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Marianne Holmes – All Your Little Lies

Book Cover

Things stands to get better.

Publisher: Agora Books
Pages: 237
Type: Fiction
Age: Adult
ISBN: 978-1-913-09969-5
First Published: 22nd October 2020
Date Reviewed: 23rd October 2020
Rating: 5/5

Annie struggles greatly with people – she has only one friend who is often busy, she doesn’t fit in at work, and she’s in a situation where Paul’s suddenly treating her badly after all those times he’s spoken to her nicely, sat on her desk whilst going through statistics… Annie’s always known it’s better to be on her own. After Paul escorts her out of the bar and into a taxi after she’d tried to open up to him, she travels back to the neighbourhood they share, takes his car keys from his exhaust pipe, and lets herself into his flat, eventually falling asleep. A noise wakes her up. She leaves. The next day, the local news reports that a young girl called Chloe has gone missing, and the CCTV image of Chloe, walking away from the train station, includes Annie’s car, headlights on. No one’s likely noticed it’s Annie’s car, but if she was the last person around, then she needs to say something, and that would likely lead to being found out for drinking and letting herself in to Paul’s flat. It’ll also mean having to go against her mother’s sensible advice of staying away fro people.

All Your Little Lies is a character-driven thriller, a book that balances well the elements of page-turner with the requirement to get its protagonist to where she needs to be, which is somewhat independent of the mystery that pushes it on. It’s a particularly winning formula, a pacey crime novel with a slice of the kind of atmosphere that readers who have read and enjoyed Eleanor Oliphant Is Completely Fine will likely be drawn to.

Whilst the book is written in the third person, Holmes’ attention to Annie’s thought processes blurs the boundaries at the same time as it provides an important ‘outsider’ aspect that allows that crucial reader comprehension of the character’s perception of reality and how and why they got there. This is paramount to the narrative – where you’re effectively in Annie’s head, Holmes’ approach is constantly employed to the extent that whether you can relate to any of the character’s worries personally or not, a relation between character and reader is created.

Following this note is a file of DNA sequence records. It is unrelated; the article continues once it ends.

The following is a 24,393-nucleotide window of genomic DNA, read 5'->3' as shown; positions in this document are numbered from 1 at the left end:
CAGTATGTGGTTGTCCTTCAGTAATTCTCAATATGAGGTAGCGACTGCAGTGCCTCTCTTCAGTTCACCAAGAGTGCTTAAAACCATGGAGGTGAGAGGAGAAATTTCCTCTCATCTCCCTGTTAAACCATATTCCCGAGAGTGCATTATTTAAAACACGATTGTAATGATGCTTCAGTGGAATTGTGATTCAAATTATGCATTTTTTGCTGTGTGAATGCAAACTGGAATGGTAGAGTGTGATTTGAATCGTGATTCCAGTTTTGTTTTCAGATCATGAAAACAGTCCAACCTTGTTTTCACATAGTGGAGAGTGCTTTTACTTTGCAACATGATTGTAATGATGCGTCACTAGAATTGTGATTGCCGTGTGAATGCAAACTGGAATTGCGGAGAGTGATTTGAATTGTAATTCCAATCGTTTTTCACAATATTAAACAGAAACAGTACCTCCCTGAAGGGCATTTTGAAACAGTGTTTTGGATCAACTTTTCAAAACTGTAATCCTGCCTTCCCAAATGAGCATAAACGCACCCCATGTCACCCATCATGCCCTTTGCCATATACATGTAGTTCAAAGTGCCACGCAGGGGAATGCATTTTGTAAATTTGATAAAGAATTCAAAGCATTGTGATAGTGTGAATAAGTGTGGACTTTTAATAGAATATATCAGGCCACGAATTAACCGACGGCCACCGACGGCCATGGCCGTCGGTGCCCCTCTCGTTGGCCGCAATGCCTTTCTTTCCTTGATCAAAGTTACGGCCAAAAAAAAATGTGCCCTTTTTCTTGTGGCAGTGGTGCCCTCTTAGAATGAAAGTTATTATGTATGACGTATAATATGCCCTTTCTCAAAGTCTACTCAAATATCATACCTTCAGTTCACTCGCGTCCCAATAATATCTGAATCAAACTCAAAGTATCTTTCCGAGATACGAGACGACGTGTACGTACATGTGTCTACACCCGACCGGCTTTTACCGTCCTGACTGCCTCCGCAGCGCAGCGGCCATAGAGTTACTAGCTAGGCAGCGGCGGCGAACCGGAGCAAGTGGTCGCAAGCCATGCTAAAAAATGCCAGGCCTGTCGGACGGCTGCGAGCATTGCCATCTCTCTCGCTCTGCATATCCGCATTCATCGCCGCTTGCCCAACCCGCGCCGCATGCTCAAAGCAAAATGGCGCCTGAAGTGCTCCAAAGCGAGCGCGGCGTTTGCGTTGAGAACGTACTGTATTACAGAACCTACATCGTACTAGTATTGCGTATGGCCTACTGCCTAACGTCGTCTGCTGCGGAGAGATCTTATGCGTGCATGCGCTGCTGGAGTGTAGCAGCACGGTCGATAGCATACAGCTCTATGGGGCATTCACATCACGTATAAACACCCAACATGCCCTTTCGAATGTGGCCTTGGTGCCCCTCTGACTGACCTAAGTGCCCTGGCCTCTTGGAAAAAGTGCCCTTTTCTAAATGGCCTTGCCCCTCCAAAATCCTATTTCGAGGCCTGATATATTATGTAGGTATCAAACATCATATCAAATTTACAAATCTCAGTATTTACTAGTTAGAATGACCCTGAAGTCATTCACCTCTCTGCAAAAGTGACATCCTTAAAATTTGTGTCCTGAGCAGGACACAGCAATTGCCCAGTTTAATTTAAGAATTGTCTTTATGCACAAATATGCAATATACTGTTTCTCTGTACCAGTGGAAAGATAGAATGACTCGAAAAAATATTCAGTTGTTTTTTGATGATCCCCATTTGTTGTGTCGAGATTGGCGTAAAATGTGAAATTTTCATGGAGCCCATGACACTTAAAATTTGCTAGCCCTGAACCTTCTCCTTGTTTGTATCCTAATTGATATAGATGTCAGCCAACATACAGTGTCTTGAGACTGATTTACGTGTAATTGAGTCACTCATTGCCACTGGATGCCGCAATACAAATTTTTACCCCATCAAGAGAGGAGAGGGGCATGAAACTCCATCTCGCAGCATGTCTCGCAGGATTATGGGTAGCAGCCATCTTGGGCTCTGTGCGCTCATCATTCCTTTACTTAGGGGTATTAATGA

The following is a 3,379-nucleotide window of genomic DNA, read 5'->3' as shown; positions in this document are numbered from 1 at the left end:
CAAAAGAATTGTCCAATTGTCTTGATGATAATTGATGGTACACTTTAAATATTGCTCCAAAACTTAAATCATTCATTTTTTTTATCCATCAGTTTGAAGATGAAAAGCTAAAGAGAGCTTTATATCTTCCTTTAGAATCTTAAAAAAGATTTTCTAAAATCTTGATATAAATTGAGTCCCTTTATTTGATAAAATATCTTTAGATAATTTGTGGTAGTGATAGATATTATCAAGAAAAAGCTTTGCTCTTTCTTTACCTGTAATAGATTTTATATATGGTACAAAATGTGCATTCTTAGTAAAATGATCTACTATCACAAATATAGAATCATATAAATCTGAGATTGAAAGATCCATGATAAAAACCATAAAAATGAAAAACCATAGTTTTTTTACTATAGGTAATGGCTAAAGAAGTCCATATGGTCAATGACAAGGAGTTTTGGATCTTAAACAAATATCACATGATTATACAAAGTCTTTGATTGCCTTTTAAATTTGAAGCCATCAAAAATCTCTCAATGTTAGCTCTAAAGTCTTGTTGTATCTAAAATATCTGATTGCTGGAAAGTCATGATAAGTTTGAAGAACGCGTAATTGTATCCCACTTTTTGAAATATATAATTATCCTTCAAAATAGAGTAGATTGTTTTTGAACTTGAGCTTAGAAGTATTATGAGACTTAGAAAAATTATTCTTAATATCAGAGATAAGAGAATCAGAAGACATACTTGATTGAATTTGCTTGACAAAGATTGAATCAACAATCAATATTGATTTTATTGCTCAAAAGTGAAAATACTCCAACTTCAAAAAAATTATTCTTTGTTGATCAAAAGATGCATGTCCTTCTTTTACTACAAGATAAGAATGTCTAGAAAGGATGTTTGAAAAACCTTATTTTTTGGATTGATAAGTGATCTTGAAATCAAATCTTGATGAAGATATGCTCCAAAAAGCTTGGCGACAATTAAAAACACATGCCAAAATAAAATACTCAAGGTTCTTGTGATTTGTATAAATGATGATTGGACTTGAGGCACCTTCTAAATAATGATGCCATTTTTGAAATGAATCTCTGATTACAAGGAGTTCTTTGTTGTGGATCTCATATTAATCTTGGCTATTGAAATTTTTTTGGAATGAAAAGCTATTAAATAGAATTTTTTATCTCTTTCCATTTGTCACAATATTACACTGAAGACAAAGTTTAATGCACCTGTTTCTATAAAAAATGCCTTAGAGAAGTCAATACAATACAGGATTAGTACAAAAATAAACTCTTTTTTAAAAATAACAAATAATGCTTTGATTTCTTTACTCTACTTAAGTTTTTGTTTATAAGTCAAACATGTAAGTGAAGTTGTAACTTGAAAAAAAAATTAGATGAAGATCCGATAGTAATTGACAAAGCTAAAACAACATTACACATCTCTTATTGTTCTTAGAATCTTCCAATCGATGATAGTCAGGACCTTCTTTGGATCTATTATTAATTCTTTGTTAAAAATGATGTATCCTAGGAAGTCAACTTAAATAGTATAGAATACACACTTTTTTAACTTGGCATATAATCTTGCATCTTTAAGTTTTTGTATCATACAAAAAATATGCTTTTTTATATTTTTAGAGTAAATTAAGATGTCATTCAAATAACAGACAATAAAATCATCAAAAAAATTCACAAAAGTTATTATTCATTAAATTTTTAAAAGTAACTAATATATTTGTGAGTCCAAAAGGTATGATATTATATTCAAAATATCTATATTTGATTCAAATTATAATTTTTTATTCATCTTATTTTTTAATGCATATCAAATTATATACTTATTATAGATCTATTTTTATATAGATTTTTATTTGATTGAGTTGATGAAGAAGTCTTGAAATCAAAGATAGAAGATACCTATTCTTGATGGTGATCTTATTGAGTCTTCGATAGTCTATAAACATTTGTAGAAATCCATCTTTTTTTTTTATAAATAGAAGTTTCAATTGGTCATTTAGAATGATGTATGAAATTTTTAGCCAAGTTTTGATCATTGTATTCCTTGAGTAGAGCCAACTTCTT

Is it difficult being in Annie’s head? Yes; this is part of the point. Seeing Annie missing the mark, and, more frustratingly, often just missing the mark, or seeing things correctly but then dismissing it, pushes you on, the drive to continue reading and hope for better for Annie a constant.

It is perhaps needless to say that Annie’s thoughts and world-view have been created and confirmed over the years due to a series of traumatic experiences. Beginning with and most determinedly, in her early years, the resulting poor social experiences have combined to leave Annie with extreme anxiety, paranoia, and a fair amount of PTSD/C-PTSD.

As you might expect, a second story thread comprising of the reason for the most damning trauma runs alongside the main thread of Annie’s obsession with Chloe’s disappearance. This thread is fairly predictable from early on, which is a good thing because it helps you understand Annie, however if there’s anything that might, possibly, be considered a draw back in this otherwise stellar book, it is the execution of the thread – it’s perhaps a bit too drawn out in terms of its telling, where reader understanding of the basic problem at hand means it’s not quite the shocking reveal it was likely intended to be. (Though this doesn’t mean it’s any less damning to read; it’s horrible.)

As we’re noting sections near the ending it’s probably worth saying that the ending chapters of the story, and the place Annie ends up in all senses of the word (physical, mental, and so on), may be quite different to what you’ve been expecting. With Holmes’ attention all on Annie, the ending isn’t particularly ‘juicy’. But it is certainly highly appropriate, and very good. Holmes never breaks away from what she’s trying to achieve, keeping the focus on Annie and her progression. Any questions you have, you’ll be well able to work out for yourself.

All Your Little Lies is absolutely fantastic. It has been well planned, well written, and the entire package is excellent. Whether you begin by liking Annie or not (either is possible) you will be hoping for her to excel in the end. Heck knows she’s going to need therapy, and here’s hoping she gets it.

I received this book for review.

 
 

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